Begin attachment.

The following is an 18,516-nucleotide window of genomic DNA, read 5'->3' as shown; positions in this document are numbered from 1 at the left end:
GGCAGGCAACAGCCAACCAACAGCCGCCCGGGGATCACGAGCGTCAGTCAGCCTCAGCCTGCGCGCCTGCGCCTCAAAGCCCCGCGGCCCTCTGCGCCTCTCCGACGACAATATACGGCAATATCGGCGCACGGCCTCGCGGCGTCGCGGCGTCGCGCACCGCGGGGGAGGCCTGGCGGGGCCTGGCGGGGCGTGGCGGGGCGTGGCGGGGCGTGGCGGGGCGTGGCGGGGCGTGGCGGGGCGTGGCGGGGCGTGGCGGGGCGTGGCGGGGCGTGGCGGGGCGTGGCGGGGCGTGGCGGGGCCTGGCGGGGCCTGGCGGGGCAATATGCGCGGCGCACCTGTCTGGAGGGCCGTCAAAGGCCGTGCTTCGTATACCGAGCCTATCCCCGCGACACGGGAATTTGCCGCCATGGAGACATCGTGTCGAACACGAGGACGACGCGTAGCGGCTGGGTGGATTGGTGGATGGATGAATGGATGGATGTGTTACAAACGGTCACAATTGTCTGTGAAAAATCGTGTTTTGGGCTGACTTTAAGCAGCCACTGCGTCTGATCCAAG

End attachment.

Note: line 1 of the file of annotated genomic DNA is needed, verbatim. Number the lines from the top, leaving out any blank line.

The following is an 18,516-nucleotide window of genomic DNA, read 5'->3' as shown; positions in this document are numbered from 1 at the left end: